Is it nothing to you, all you who pass by? Look around and see. Is any suffering like my suffering that was inflicted on me, that the LORD brought on me in the day of his fierce anger? From on high he sent fire, sent it down into my bones. He spread a net for my feet and turned me back. He made me desolate, faint all the day long. My sins have been bound into a yoke; by his hands they were woven together. They have come upon my neck and the Lord has sapped my strength. He has handed me over to those I cannot withstand. Lamentations 1:12-14.
It is not long after 586 BC. Jerusalem lies desolate, and Jeremiah sits and weeps and, as a representative of captive, suffering Israel, makes the lament of which these verses are part. But what strikes me as I read them is their prophetic content. The way they look forward to another Representative of captive, suffering Israel and, indeed, of a captive, suffering world … to someone whose sins (not his own, but those he has freely taken upon himself) have been bound into a yoke that he carries on his neck and shoulders through the narrow streets of Jerusalem to a place called Calvary.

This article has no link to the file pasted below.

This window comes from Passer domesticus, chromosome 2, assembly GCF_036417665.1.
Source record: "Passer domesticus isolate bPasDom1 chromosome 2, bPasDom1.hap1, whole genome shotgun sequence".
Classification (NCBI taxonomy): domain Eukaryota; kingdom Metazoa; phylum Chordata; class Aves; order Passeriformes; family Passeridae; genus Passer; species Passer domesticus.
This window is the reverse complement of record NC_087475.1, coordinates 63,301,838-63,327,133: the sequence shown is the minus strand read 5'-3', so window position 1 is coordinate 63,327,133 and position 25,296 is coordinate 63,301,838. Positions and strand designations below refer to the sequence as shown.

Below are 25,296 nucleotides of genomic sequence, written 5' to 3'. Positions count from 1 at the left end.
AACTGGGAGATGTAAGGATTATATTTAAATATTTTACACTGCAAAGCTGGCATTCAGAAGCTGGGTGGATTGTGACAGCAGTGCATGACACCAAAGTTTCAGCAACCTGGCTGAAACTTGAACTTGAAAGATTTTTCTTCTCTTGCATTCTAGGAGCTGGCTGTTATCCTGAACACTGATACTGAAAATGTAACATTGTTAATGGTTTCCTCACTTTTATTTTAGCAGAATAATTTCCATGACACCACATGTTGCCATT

Charles Wesley made the same connection …
All ye that pass by, to Jesus draw nigh:
To you is it nothing that Jesus should die?
Your ransom and peace, your surety he is:
Come, see if there ever was sorrow like his.
He answered for all: O come at his call,
And low at his cross with astonishment fall!
But lift up your eyes at Jesus’s cries:
Impassive, he suffers; immortal, he dies.
For you and for me he prayed on the tree:
The prayer is accepted, the sinner is free.
That sinner am I, who on Jesus rely,
And come for the pardon God cannot deny.
There are more verses but these carry the message of them all: that in Jesus, and in Jesus alone, all sin, failure, defeat, sorrow, pain and suffering finds an answer. Somehow, God brings all the evil in the world from past, present and future, into that singularity we call “the cross” and deals with it there in the death of Jesus. I may not understand what happened at the cross (in the hymn just quoted, Charles Wesley uses several metaphors for what Jesus did there) and I may not be meant to, but I know what happens when I come to the cross — bad stuff leaves me and good stuff fills me; or to put it in the more religious words of another old hymn, “burdens are lifted at Calvary”.
Lord Jesus, thank you for dying for me. Help me to live for you, this day and every day. Amen.